# Tiling perlin noise seamlessly, but without repeating to generate an infinite 3D world

I have been working on a 3D game in java using LWJGL for a while now. I am trying to make procedurally generated infinite 3D terrain that is generated around the player.

So far I have:

• 3D terrain chunks that are loaded and unloaded when the player moves. These chunks are made up of triangles not quads, and are 128x128 vertices.
• A Perlin noise class that can successfully generate Perlin noise. (I think it is actually something called value noise, but it works)
• A world class that handles loading and unloading of chunks, and applying the height maps to the chunks.

All of this works as it is coded to do, but not how I want it to. I don't know how to tile the noise seamlessly.

How would I make the noise tile, and furthermore, how would I generate large structures such as mountains that occupy probably up to hundreds of chunks.

Here is what is currently happening with the chunks and noise not tiling: Here is my Perlin noise code:

private float[][] perlinNoise(int width, int height, int octave, float[][] whiteNoise)
{
float[][] result = new float[width][height];

int samplePeriod = 1 << octave;
float sampleFrequency = 1.0f / samplePeriod;

for (int i = 0; i < width; i++)
{
int x1 = (i / samplePeriod) * samplePeriod;
int x2 = (x1 + samplePeriod) % width;
float xBlend = (i - x1) * sampleFrequency;

for (int j = 0; j < height; j++)
{
int y1 = (j / samplePeriod) * samplePeriod;
int y2 = (y1 + samplePeriod) % height;
float yBlend = (j - y1) * sampleFrequency;

float top = (float) MathHelper.interpolateLinear(whiteNoise[x1][y1], whiteNoise[x2][y1], xBlend);

float bottom = (float) MathHelper.interpolateLinear(whiteNoise[x1][y2], whiteNoise[x2][y2], xBlend);

result[i][j] = (float) MathHelper.interpolateLinear(top, bottom, yBlend);
}
}
return result;
}

public float[][] generatePerlinNoise(int width, int height, Random random, int octaveCount)
{
float[][] whiteNoise = new float[width][height];
float[][][] totalNoise = new float[octaveCount][][];
float[][] perlinNoise = new float[width][height];
float amplitude = 1.0f;
float totalAmplitude = 0.0f;
float persistance = 0.5f;

for (int i = 0; i < width; i++)
{
for (int j = 0; j < height; j++)
{
whiteNoise[i][j] = random.nextFloat() % 1;
}
}
for (int i = 0; i < octaveCount; i++)
{
totalNoise[i] = perlinNoise(width, height, i, whiteNoise);
}
for (int o = octaveCount - 1; o >= 0; o--)
{
amplitude *= persistance;
totalAmplitude += amplitude;

for (int i = 0; i < width; i++)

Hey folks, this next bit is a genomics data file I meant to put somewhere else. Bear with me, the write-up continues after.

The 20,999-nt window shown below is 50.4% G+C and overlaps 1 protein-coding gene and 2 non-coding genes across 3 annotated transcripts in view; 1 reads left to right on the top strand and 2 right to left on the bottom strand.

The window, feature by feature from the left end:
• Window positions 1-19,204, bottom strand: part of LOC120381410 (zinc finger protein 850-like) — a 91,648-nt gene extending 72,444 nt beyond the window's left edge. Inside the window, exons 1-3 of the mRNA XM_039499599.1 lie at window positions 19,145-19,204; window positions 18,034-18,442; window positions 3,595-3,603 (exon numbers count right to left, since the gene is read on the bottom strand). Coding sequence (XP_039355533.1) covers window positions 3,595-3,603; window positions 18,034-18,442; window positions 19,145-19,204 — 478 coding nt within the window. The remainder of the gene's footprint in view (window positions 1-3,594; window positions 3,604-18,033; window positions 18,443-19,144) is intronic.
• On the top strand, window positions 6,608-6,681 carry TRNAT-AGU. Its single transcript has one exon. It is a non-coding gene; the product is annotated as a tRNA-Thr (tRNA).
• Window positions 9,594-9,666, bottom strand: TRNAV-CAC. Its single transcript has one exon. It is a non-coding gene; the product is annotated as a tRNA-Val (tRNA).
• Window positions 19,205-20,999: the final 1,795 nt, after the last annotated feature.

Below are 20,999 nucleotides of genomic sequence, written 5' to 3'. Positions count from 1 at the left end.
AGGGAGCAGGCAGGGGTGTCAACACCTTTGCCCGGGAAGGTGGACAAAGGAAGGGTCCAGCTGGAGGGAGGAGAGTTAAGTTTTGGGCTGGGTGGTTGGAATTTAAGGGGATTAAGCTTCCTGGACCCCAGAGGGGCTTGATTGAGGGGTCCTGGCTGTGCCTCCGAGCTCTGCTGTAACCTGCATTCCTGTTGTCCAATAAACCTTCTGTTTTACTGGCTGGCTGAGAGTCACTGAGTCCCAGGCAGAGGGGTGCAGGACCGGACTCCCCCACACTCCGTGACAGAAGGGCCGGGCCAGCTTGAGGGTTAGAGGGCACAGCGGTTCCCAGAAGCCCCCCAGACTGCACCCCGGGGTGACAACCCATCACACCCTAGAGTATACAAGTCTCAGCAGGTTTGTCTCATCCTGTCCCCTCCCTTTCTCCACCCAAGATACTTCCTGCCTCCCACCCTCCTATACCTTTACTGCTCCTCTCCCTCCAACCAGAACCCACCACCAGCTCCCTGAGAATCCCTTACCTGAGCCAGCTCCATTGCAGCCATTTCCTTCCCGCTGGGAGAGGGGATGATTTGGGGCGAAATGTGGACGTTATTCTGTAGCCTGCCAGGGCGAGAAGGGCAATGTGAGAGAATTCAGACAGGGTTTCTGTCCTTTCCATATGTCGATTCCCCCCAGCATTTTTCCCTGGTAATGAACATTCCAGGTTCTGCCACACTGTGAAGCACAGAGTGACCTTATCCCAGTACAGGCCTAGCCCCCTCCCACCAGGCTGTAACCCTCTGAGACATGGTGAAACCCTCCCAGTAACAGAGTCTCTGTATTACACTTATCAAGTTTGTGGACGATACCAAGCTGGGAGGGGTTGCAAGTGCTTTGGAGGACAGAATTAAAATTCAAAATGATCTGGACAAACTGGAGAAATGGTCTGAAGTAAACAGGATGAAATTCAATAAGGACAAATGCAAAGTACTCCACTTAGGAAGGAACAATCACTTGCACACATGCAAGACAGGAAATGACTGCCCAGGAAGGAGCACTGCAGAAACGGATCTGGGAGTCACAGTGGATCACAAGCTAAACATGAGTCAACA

{
for (int j = 0; j < height; j++)
{
perlinNoise[i][j] += totalNoise[o][i][j] * amplitude;
}
}
}
for (int i = 0; i < width; i++)
{
for (int j = 0; j < height; j++)
{
perlinNoise[i][j] /= totalAmplitude;
}
}
return perlinNoise;
}


I think it would also be worth mentioning that I have asked about this on StackOverflow as well.

• Just so you know, it will never INFINITELY tile, but you could make it pretty large (like, the range of a 32 or 64 bit floating point number) – Alan Wolfe Jul 22 '15 at 1:35
• You might want to check out amortized noise instead of perlin, it looks like it has some nice benefits for a procedural world - like random access reads. jcgt.org/published/0003/02/02 – Alan Wolfe Jul 22 '15 at 1:49
• I don't have a comprehensive answer for you but here's a link to a webgl pixel shader that generates a seamless mountain range. You will likely find useful info in it! shadertoy.com/view/MdX3Rr – Alan Wolfe Jul 22 '15 at 1:51
• Lastly, here's a link to an explanation of "Wang tiling" which is a really great technique for making things out of tiles where the end result doesn't look tiled at all. blog.demofox.org/2014/08/13/wang-tiling – Alan Wolfe Jul 22 '15 at 1:53
• @Alan Wolfe I eventually plan on having a spherical world, so technically it doesnt need to be infinite, because you would eventually end up where you started if you went in a straight line for a long time. But I shouldn't run before I can walk, I need to get perlin noise working first. Also FYI, I plan on doing this by mapping the vertices of a cube to a sphere, where each face of the cube is a large grid of chunks. – Kelan Jul 22 '15 at 12:18

## 1 Answer

Given credit to Alan Wolfe for what he said on "INFINITELY tile". A 2d perlin noise (or a 2d simple noise) will have no seam problem as far as you stay away from noise borders (defined by floatin point dimenision) Referencing the image: and said that you have chunks with 128X128 vertex, in chunk i,j you compute each vertex as :

for x : 0 .. 128-1
for y : 0 .. 128-1
PerlinNoise2d.getValue(i*128 + x, j*128 + y)


this , will grant seamless between chunks.

If you want to simulate a infinite world regardless of noise borders , you may use a 3d noise and consider the values on the surface of a sphere.. but this is another story.

• Hmm... well, this is very useful, but the fact that my noise is value noise rather than perlin noise is an issue. I used this to implement it, and the article is unfortunately named perlin noise but I later found out it is actually value noise. I cant find any useful tutorial on a perlin noise implementation in java at all. – Kelan Jul 22 '15 at 11:57
• Another thing that has just occured to me is would this work for chunks at negative grid-coords? your diagram starts at 0,0 but could it start at Float.MIN_VALUE or Double.MIN_VALUE ? Would this have an effect on the noise generated with negative coords? This question is probably stupid, but comes from my lack of understanding of perlin noise. – Kelan Jul 22 '15 at 12:28
• @NervezXx Note that in Java, MIN_VALUE is the smallest possible positive non-zero value, not the largest negative value. – Lars Viklund Jul 22 '15 at 14:03
• Oh, I never knew this. I know that Integer.MIN_VALUE is a really large negative number, so I thought it was the same for Double and Float.MIN_VALUE – Kelan Jul 22 '15 at 14:18